Why don't you just stop the gifts? It's very difficult to buy presents on a regular at that sort of price point for those who are relatively affluent as they can just buy it all themselves. Is receiving a candle really making such a difference to their birthday? Or is it the effort you have made to meet up with them that counts? I have really cut back on presents in situations like this recently as I felt as though my friends and I were keeping L'Occitane and the White Company in business and no one (other than those companies) was really gaining from it.


Ragwort · 27/12/2019 07:50

Just agree to stop exchanging gifts, I am a similar age, none of us want or need anything, we have all agreed to go out for a nice meal, afternoon tea, theatre or similar - much more enjoyable.


rainbowstardrops · 27/12/2019 08:30

I totally get that it's baffling.
I work closely with two colleagues and we just buy each other a token gesture present, so around £5- £10. This is birthdays and Christmas.
I always try to buy things that I think they'll actually like and use but EVERY year they buy me a little miniature bottle of rose wine and chocolates (think the sort of set you can get in a supermarket).
Whenever we go out to work get togethers, I NEVER drink rose wine!!!!! And they know I have a savoury tooth and not a sweet one!
I get a bit Hmm with the lack of effort but I'm grateful that they bother at all so I never say anything and my presents aren't amazing to them, it's just that I try to buy something different that I think they'll use!
You either need to say something, join their club or suck it up I suppose.


DisplayPurposesOnly · 27/12/2019 08:37

Either stop, as others have said, or pre-empt - "If you're stuck for ideas this year, I'd really like [vouchers towards...]".


BooksAreMyOnlyFriends · 27/12/2019 08:40

Stop the gifts. It's pointless. We did this with family a few years ago and it is such a relief to be free of it. Just carry on with the meals together.


BasiliskStare · 27/12/2019 08:48

I think the answer is start thinking more £8 - £ 10 pounds - which may take more thinking but just do it. A relative of mine used to send us lots of presents but I know they have a whole load of expense last / this /next year so I said we will do little presents . & I stuck to it and it seems to have worked.

@rainbowstardrops - I do get your point - I have had presents from these relatives & I just look at them and think " do you actually know me " - it isn't the cost for me - rather the thought.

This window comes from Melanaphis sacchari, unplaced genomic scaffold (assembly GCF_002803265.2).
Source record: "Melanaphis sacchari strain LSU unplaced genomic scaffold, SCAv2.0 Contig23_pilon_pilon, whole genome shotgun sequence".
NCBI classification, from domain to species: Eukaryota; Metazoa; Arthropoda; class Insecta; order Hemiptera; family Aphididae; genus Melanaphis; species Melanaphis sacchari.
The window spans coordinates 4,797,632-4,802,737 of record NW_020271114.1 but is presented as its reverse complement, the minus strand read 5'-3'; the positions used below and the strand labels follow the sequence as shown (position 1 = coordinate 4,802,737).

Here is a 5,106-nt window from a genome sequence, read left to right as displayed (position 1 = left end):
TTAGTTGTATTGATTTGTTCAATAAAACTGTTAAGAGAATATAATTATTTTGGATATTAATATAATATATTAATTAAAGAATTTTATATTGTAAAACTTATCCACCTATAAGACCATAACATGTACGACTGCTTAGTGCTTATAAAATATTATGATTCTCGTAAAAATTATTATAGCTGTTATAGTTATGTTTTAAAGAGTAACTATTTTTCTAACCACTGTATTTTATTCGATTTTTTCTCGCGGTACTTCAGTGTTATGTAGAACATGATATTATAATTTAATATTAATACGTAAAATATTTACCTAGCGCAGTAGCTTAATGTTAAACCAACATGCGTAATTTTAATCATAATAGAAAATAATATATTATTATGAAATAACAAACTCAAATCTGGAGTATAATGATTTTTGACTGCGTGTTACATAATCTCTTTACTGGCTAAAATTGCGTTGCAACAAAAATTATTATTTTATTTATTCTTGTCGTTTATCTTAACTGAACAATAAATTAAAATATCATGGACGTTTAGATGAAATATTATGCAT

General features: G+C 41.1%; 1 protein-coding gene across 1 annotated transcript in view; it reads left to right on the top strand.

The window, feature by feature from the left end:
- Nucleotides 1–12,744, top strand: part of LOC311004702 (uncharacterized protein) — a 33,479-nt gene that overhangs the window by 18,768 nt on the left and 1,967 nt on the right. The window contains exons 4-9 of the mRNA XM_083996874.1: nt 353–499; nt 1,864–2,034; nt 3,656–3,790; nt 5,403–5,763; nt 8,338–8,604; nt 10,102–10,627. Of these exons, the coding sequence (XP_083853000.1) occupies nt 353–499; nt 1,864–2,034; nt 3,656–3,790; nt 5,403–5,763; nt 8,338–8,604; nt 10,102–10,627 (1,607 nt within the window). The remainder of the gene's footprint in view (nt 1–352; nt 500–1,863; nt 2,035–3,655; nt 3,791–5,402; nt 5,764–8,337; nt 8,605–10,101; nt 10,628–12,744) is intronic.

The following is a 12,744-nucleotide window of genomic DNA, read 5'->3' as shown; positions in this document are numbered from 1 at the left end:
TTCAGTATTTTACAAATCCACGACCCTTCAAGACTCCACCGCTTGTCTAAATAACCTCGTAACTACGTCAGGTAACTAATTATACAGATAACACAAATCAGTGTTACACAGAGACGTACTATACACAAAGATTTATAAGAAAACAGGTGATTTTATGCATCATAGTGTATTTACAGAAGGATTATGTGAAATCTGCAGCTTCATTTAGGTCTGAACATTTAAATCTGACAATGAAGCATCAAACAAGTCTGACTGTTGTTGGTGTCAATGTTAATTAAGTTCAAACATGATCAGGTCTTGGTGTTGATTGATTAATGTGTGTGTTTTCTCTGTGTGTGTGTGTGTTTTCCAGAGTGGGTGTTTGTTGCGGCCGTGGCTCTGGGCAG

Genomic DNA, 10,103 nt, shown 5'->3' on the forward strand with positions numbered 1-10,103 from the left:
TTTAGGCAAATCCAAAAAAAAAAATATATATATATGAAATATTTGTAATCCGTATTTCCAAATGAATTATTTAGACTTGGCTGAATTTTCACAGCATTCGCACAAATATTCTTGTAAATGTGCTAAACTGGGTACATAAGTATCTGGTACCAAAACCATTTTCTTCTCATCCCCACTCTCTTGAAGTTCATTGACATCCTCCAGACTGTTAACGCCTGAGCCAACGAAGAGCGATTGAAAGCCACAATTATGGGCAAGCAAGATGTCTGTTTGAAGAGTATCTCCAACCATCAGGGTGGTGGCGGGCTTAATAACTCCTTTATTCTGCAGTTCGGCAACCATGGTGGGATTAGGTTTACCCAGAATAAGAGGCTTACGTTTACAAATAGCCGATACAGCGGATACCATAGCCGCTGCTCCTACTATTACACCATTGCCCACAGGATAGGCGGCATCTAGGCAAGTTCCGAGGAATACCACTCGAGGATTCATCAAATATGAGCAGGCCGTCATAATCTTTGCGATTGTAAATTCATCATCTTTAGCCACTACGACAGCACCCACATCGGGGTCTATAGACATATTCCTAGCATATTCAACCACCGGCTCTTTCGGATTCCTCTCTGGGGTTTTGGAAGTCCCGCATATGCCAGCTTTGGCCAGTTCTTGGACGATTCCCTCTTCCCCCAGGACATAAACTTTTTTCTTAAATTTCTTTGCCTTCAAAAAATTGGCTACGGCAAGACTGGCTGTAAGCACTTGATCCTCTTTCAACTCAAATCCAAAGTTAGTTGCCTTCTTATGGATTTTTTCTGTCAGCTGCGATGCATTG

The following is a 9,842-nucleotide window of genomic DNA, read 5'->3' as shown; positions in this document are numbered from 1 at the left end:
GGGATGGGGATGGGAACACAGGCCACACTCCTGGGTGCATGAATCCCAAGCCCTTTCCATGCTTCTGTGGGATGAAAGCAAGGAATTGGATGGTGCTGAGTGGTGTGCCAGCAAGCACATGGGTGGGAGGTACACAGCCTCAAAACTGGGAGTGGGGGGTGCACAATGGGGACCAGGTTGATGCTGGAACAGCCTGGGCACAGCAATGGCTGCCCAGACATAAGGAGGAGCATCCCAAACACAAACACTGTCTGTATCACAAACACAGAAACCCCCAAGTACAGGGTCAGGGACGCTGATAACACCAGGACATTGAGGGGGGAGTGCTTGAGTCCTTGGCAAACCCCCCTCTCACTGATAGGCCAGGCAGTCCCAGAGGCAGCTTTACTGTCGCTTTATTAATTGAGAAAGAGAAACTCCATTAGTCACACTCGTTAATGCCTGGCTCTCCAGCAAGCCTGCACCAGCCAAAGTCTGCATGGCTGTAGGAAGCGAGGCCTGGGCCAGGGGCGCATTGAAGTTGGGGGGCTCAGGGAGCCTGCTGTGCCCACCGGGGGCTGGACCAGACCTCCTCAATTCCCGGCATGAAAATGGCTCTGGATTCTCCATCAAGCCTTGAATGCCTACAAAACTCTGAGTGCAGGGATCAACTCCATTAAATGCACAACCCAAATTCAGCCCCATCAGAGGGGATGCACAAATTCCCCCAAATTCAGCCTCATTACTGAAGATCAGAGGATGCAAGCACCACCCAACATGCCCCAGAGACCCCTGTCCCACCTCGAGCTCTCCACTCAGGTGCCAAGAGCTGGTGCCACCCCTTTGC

One of the best Christmas presents I have ever had was from my DH & it was a wire bird feeder ( we have a garden smaller than a lot of people's kitchen tables ) but it is delightful - I love watching the birds coming to get their breakfast and lunch and dinner and elevenses and supper. It was £8. Honestly one of the best presents I have ever had.


NomNomNomNom · 27/12/2019 09:09

Save the lotion pack and regift it back to one of them on their birthday. Use the money you would have spent to get a pedicure yourself. They haven't made an effort so it's crazy to make an effort for them.


Chocolatemouse84 · 27/12/2019 09:17

I think yabu. You know that they gift the same thing kind of things each year so either lower your expectations of what their gift will be or suggest you no longer buy gifts for each other.


Crazymaisienumber9 · 27/12/2019 10:02

Thanks for all the perspectives. I have thought it is wasteful for all concerned and have toyed with the idea of suggesting we donate to a charity instead but I dont want to offend them either. In this day and age i feel icky talking about this as i know lots of people have very little and honestly if they said to me go and buy 30 pds worth of groceries for the food bank I'd be happy doing that. (I do this anyway).

I do always thank them for the gifts, as we all do, but dont go overboard on specifics so I dont encourage the same gift as such.

Really I think it bothers me because I know that the lady who gifted me the scarf is alot more thoughtful when it comes to the other person eg we clubbed together to buy a charm for a bracelet she is collecting. So it seems she is making different choices for each of us.

I think I needed to voice it to someone so I could get it clear in my head. Yes it is an expensive birthday outing and frankly when I retire it will be more difficult for me to keep up.

I think I will start to downsize my gifting. I didnt want to appear mean or petty but no point being a door mat either. Thanks so much for all the viewpoints.

OP posts:

Spied · 27/12/2019 10:10

Remove yourself from the gifting.
If they still want to buy for each other then up to them. I'd just say that that's your intention and leave it at that. If pressed just say you all have more than enough.
I'd be happy with just the Birthday and Christmas celebration of meals out.

Please create an account

To comment on this thread you need to create a Mumsnet account.

Sign up to continue reading

Mumsnet's better when you're logged in. You can customise your experience and access way more features like messaging, watch and hide threads, voting and much more.

Already signed up?